fact is that they DO chat while waiting for the shatz to start and the noise
of their chatter is so loud that he is inaudible unless he shouts.

> With regards to banging on the desk before mussaf on a weekday Rosh Chodesh, I
> thought that this was done on account of the pause after the half-Kaddish
> immediately before mussaf while people remove their tephillin - the banging on
> the desk is done to co-ordinate everyone starting their silent mussaf
> together.

That is most certainly the reason. Doing so before every tefillah might,
just possibly, alert them more effectively which was the reason for my

Martin Stern

From: Yisrael Medad  <yisrael.medad@...>
Date: Thu, Nov 17,2016 at 03:01 AM
Subject: Notifying the congregation

Orrin Tilevitz suggests (MJ 63#08) that, to notify the congregation, a flag
should be waved as that's what they did in Alexandria to let people know when to
say "Amen". (Sukkah 51a)

And for those behind the mechitza, especially in the back rows (the front row
women may be peeking)?

Yisrael Medad

From: Art Werschulz <agw@...>
Date: Thu, Nov 17,2016 at 09:01 AM
Subject: Notifying the congregation

Lawrence Israel wrote (MJ 63#08):
> In some synagogues they have a notice saying "It Is Forbidden To Talk During
> Prayer Times". Perhaps other synagogues need a sign saying "It Is Forbidden To
> Pray During Talking Times!"

My wife has been known to ask the talkers, "Excuse me, but is my davvening
interrupting your conversation?"

Art Werschulz

From: Carl A. Singer <carl.singer@...>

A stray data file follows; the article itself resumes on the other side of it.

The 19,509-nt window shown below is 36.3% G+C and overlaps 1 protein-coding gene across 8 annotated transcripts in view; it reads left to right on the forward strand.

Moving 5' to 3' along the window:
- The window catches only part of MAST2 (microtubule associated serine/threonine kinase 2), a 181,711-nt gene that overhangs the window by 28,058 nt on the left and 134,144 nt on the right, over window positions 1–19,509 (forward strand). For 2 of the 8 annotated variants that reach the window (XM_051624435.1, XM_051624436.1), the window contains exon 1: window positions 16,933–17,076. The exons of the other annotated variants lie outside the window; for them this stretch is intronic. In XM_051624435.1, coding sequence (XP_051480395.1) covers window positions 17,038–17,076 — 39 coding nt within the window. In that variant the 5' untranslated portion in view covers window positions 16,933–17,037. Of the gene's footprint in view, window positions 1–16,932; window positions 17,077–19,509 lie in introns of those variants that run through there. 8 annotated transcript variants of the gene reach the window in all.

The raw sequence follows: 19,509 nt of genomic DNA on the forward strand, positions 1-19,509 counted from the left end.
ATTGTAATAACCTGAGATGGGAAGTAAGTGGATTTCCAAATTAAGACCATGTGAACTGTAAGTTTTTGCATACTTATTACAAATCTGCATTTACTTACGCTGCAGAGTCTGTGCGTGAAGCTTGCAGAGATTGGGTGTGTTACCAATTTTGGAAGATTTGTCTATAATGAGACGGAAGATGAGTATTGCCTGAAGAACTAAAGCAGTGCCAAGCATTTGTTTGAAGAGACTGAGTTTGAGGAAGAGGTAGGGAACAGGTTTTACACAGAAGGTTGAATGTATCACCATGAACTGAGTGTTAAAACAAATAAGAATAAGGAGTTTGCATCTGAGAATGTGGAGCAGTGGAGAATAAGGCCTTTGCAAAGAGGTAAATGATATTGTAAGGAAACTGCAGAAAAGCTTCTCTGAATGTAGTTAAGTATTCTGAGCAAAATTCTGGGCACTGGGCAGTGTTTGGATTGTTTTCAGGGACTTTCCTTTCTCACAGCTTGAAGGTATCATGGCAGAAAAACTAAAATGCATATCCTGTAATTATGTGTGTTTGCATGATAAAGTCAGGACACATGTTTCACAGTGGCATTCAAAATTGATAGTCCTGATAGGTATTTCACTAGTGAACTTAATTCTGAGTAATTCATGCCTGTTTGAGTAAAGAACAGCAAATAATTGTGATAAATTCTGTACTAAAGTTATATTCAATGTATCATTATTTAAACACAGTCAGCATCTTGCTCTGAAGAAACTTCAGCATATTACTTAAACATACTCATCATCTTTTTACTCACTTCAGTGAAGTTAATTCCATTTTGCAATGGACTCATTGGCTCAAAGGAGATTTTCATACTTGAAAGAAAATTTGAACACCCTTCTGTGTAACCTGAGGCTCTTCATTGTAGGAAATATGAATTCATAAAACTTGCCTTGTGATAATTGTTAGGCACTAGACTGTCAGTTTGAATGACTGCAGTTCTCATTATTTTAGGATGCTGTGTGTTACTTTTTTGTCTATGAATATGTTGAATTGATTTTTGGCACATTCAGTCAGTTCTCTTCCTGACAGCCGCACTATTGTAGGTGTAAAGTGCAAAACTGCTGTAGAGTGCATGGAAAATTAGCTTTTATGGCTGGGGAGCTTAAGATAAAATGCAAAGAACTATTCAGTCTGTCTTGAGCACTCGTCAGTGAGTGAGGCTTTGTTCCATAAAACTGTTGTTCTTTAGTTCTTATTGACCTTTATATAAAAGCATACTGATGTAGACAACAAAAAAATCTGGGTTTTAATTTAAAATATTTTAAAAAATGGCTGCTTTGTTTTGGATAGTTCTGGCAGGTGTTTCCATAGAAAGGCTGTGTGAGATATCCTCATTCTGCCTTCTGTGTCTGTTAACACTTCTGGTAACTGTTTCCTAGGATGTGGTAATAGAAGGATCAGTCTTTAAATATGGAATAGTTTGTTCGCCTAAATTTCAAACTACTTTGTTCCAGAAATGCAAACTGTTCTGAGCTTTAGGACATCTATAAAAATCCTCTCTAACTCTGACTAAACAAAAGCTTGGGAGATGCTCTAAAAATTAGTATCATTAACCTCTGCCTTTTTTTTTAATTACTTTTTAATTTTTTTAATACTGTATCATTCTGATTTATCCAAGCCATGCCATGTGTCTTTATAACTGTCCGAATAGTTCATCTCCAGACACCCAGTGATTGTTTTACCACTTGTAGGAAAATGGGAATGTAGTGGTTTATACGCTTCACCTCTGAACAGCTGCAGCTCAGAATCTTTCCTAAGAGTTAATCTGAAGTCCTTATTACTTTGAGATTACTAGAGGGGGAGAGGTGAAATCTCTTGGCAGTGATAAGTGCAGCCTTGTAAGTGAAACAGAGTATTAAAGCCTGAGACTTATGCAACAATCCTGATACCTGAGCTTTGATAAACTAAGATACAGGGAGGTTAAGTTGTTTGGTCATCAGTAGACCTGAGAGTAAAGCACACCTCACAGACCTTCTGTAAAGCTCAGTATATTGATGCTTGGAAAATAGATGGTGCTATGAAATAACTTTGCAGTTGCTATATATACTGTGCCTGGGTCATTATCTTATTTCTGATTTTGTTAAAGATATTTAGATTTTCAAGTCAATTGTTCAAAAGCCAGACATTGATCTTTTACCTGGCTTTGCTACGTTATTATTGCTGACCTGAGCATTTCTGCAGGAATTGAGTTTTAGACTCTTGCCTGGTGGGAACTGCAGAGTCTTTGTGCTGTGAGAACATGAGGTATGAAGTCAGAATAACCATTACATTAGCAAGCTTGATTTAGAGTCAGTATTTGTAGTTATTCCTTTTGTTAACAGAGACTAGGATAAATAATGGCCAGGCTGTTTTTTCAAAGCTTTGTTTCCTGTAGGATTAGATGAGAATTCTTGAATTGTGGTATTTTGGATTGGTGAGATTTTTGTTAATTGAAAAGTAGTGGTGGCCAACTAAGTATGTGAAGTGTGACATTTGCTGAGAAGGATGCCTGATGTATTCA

Date: Thu, Nov 17,2016 at 04:01 PM
Subject: Notifying the congregation

Perhaps one issue is WHEN does davening begin AND whether that time is adhered to.

There are some congregations where the Shatz stands staring at the wall clock
and the moment the time is reached he begins.

There are others where davening starts "on or about" -- and this uncertainty
usually results in talking continuing until everyone realizes that the davening
has, indeed, begun.

Carl Singer


From: Leah S. R. Gordon <leah@...>
Date: Thu, Nov 17,2016 at 06:01 AM
Subject: Sexual harassment (was Non-newsworthy acquittal)

Martin Stern wrote (63#08):

> The (London) Jewish Chronicle reported on-line (2 Nov. '16)

>> An Orthodox Jew accused of touching an actress's bottom on the bus was 
>> cleared in just 30 minutes after insisting he was just moving his coat.
>> X was accused of having used his clothing to hide his hand as he pressed it
>> against the young womans body while she tried to read a theatre script.
>> The woman, in her late 20s, demanded 'Are you trying to touch me up?'
>> prompting the father-of-13 to apologise and move to another seat.
>> She photographed him with her mobile phone and told police he might be
>> deliberately targeting women on the bus because he had sat next to her when
>> there were plenty of empty seats.
>> ...
>> X said that he chose that seat because it had good views out of the front
>> and sides of the bus so he knew when to get off.
>> ...
>> Although it only took the jury 10 minutes to unanimously acquit him the whole
>> process has taken almost a year ...
> What I find disturbing is that this item has not appeared in its (or for
> that matter any other paper's) print issues, unlike what almost certainly
> would have happened if he had been found guilty.
> The vulnerability of visibly Orthodox Jewish men to such false accusations
> suggests that their avoidance of sitting next to potentially oversensitive
> females, especially on planes, is based on real concerns for their personal
> safety and not misogynistic discrimination against women. Yet, the latter
> cases seem by contrast to be routinely published.
> Why should the acquittal not have been considered newsworthy?

The acquittal of one Orthodox man from one groping incident on one bus, hardly
implies that sexual harassment, even by Jews, isn't a problem.  I found this
article to be subtly biased against the actress.  For example, why mention that
this guy is the father of 13?  Why emphasize that the actress was "young"?